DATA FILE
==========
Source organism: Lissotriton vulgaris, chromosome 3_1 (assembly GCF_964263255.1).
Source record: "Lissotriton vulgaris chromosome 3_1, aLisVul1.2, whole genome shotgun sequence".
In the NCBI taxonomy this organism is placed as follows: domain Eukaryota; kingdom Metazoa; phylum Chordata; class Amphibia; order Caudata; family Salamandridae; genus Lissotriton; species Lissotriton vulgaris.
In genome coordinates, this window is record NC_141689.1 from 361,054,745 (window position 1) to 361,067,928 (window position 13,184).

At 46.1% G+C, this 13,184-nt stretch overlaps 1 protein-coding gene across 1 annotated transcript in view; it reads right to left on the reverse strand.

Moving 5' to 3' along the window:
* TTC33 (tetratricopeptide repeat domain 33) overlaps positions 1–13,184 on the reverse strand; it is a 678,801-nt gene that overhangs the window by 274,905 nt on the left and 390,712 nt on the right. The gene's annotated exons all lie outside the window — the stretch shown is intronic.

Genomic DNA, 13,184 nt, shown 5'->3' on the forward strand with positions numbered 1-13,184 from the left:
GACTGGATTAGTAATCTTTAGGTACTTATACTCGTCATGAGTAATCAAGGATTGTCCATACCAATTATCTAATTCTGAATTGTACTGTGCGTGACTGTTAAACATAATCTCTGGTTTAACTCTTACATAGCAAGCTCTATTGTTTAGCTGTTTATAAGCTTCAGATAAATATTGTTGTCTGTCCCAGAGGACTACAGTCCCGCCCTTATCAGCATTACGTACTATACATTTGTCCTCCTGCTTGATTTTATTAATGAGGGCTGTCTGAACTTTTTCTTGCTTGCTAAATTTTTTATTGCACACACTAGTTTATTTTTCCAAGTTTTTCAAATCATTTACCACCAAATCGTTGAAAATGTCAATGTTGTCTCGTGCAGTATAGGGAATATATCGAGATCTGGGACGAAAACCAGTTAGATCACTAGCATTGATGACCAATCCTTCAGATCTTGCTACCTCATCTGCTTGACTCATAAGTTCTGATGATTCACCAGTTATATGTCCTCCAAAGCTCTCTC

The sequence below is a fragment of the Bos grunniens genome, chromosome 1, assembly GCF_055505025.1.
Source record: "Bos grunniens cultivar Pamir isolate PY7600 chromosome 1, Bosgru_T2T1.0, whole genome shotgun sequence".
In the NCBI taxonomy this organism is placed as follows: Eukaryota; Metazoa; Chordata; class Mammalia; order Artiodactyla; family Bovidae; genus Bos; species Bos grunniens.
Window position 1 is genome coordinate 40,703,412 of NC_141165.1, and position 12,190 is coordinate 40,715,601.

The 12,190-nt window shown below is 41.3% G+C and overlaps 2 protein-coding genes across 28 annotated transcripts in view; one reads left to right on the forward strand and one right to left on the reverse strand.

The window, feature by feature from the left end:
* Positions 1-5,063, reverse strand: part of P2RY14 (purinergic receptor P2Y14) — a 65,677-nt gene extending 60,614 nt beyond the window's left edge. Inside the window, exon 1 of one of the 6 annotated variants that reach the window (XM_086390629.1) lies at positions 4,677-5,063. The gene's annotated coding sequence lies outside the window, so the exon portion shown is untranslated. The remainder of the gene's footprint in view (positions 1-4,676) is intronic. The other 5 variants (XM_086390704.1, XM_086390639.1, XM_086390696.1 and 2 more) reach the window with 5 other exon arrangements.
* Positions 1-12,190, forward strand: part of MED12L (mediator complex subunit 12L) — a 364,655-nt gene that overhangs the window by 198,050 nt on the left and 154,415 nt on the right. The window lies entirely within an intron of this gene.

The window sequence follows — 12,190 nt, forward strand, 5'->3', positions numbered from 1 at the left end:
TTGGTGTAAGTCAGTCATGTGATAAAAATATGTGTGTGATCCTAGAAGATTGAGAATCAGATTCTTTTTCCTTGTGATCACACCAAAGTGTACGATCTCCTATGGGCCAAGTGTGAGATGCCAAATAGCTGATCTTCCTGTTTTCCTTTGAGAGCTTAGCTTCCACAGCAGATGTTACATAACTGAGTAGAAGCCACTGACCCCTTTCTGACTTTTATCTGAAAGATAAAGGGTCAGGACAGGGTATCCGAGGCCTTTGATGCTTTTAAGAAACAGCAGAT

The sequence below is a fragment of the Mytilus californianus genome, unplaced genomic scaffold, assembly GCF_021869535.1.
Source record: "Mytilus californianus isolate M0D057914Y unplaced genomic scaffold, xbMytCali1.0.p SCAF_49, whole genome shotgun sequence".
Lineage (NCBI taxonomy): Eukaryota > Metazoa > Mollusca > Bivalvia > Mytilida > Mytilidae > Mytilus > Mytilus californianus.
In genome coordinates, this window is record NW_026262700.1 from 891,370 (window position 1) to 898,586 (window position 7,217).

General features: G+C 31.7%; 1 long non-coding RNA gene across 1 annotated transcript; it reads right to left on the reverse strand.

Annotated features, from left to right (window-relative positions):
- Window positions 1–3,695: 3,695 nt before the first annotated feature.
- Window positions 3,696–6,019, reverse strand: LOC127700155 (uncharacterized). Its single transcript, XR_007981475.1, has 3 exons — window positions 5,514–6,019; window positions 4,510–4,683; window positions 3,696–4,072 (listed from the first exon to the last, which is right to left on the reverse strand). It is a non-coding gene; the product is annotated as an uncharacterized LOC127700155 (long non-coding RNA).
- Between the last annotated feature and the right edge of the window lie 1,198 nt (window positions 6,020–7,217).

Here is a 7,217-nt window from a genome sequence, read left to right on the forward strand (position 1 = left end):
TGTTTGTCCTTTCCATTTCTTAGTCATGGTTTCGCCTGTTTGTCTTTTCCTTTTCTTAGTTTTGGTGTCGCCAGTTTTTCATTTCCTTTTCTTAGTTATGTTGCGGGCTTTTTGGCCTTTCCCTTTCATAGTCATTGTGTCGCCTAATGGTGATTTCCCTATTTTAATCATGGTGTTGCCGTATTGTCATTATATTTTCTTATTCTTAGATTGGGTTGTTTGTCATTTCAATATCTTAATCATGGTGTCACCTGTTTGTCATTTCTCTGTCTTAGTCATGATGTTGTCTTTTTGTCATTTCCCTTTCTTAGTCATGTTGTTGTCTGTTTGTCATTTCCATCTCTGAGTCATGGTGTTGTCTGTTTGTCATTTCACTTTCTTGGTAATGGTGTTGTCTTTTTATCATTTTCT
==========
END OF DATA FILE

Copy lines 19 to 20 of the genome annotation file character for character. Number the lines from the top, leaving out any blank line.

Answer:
TTGGTGTAAGTCAGTCATGTGATAAAAATATGTGTGTGATCCTAGAAGATTGAGAATCAGATTCTTTTTCCTTGTGATCACACCAAAGTGTACGATCTCCTATGGGCCAAGTGTGAGATGCCAAATAGCTGATCTTCCTGTTTTCCTTTGAGAGCTTAGCTTCCACAGCAGATGTTACATAACTGAGTAGAAGCCACTGACCCCTTTCTGACTTTTATCTGAAAGATAAAGGGTCAGGACAGGGTATCCGAGGCCTTTGATGCTTTTAAGAAACAGCAGAT

The sequence below is a fragment of the Mytilus californianus genome, unplaced genomic scaffold, assembly GCF_021869535.1.